Considering that Neopets Puzzle Adventure is based on a popular Web site dedicated to the nurturing of digital pets, you'd be forgiven for dismissing (or embracing) it as little more than fan-friendly fare. Though the game manages to generate some appeal for both Neopet fans and newcomers with its addictive puzzle gameplay, this version of Puzzle Adventures has too many flaws to make it worth playing.
Neopets Puzzle Adventure takes after Puzzle Quest, last year's successful genre-blending game that mixed deep role-playing elements with simple puzzle gameplay. At the outset of the game you'll choose from a selection of oddly dressed Neopets, create a profile, and then board a Neopet airship to begin a long-winded journey involving a pair of mysterious amulets and their hidden powers. Though the dialogue is occasionally funny, the talkative cutscenes serve only as filler between battles in the strictly linear Story mode.
Battles play like a souped-up version of Othello or Reversi. You and another player take turns placing colored pieces on the board. Sandwiching an opponent's piece, whether horizontally, vertically, or diagonally, will flip it to your color. In a normal game of Othello, the player with the most pieces at the end wins. But thanks to a number of twists, you don't always have to dominate the board to win a match.
These twists come in the form of a variety of board tiles and petpets. For example, if you manage to flip a piece on a yellow glowing tile, you'll trigger a shockwave, which will flip one of your opponent's pieces to your color. If you're lucky, you can chain multiple shockwaves and rack up a huge score. In addition to the ever-changing shockwave tiles, you'll find tiles with bonus points, stat bonuses, or jewels. The stat-bonus tiles come in three flavors (strength, movement, and defense), and will yield different point totals based on the Neopet that you chose to play as and how you spent your experience points. The key to victory is in your score, so you'll have to strategically place your pieces on bonus tiles if you want to win.
While running errands and completing quests in the Story mode, you'll pick up a variety of petpets and weapons, which act as power-ups during a battle. Petpets can do anything from destroy your opponent's pieces to give you an extra turn. By the end of the game, you'll be able to bring a number of petpets, weapons, and special items into battle with you. Though some petpets are more useful than others, there are no surefire winners, so battles rarely feel unbalanced. The tile variety and petpets add a healthy serving of luck to the fast-paced strategic gameplay of Othello, making every match play out differently.
During your journey through the single-player campaign, you'll come across a handful of mediocre minigames which, while they add some variety to the proceedings, are rarely fun to play more than once. In addition to the minigames, you can buy and sell items in shops, forge weapons at the blacksmith, and cook up a special item in the kitchen. These side activities definitely flesh out the game more than the portable version, but none of them feel crucial to the single-player experience; you'd get along fine without them. Once you've completed the lengthy Story mode and unlocked all of the petpets, there is little incentive to keep going. Neopets fans will be rewarded with codes to unlock achievements at the Neopets Web site, but those uninterested in the virtual-pet community will find little to keep them playing.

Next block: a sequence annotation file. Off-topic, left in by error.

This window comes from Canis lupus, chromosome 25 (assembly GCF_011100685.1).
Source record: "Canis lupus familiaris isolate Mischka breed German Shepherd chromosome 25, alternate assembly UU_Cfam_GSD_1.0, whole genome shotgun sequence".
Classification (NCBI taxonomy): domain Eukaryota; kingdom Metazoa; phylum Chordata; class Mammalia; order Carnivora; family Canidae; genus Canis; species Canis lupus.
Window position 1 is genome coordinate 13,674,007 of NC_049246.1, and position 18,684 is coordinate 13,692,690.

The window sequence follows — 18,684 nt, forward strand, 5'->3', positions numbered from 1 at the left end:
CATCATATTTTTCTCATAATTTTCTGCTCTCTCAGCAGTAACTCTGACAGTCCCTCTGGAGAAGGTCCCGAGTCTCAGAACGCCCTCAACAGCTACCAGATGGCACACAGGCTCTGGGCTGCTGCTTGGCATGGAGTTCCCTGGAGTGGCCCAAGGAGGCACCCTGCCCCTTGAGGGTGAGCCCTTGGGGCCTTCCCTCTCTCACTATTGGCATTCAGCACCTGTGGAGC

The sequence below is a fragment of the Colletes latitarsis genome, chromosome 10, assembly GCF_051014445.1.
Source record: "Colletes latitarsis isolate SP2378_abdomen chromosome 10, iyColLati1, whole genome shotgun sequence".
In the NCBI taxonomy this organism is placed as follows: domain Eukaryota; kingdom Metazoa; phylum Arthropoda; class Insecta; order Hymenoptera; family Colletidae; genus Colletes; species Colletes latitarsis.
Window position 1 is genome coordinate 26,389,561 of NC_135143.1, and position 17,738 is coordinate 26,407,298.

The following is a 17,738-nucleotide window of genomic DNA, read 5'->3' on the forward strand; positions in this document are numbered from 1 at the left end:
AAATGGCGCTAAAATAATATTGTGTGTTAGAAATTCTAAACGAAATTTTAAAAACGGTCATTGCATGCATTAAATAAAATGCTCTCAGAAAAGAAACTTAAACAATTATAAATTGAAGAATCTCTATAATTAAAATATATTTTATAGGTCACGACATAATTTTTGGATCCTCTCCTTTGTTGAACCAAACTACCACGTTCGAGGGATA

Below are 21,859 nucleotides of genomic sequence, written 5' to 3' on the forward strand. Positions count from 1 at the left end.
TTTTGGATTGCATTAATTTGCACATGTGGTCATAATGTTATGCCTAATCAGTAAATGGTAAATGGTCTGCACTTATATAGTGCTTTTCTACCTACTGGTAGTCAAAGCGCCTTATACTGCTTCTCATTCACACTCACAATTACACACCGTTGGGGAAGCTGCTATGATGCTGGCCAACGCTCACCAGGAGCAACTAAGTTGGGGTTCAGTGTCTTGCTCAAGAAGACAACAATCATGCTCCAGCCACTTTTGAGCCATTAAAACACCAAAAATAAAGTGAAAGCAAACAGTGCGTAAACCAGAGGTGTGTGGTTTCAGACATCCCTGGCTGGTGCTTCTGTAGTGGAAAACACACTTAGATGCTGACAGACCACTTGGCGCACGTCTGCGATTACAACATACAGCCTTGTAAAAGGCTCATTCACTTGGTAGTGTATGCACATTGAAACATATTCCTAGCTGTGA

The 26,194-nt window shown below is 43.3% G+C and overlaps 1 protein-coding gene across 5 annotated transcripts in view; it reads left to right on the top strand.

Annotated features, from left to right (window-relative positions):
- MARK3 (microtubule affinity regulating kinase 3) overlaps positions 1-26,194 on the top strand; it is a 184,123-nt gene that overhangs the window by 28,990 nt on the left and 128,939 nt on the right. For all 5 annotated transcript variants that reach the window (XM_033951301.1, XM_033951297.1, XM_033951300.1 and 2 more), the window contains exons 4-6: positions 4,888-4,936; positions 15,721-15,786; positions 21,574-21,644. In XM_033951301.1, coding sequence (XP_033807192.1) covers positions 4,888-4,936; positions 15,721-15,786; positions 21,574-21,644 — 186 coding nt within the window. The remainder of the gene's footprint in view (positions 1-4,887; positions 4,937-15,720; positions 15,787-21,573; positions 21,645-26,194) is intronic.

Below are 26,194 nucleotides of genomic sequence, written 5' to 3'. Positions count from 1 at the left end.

Using the Wii Remote to point at the screen, you can play the entire game with just one button. It's a simple, functional layout, and it would work fine if it weren't for the horrible frame rate. The frequent stuttering will have you checking the batteries on your remote as your cursor erratically stumbles across the screen. Whether it's navigating the map, or laying down pieces in a battle, almost every action suffers from the inconsistent frame rate and is bracketed by load screens, and it makes playing the game for an extended period of time a chore.
When you're not trying to get a handle on your sluggish cursor or sitting through one of the frequent loading screens, you'll be treated to some bland and blurry visuals. The basic presentation from the DS version looked OK on the small screens, but what you get in this version is a pixelated mess. The text is small and barely readable, and the game boards and cutscenes don't use the full screen. The Neopets themselves look like strange combinations of existing animals, and their quality runs the gamut from charming to barely passable fan art. The music and sounds consist of a bunch of generic background tunes and a variety of chimes and squeaks from your Neopet, which are neither offensive nor especially pleasing.
Neopets Puzzle Adventure for the Wii is a disappointment. It offers more depth and customization than the DS version, with the same addictive and easy-to-grasp gameplay, but the chugging frame rate and eye-straining visuals keep it from becoming the superior version. There's an enjoyable puzzle game as well as several hours of quests, minigames, and some multiplayer options buried under the poor presentation, but they aren't worth the headache to find.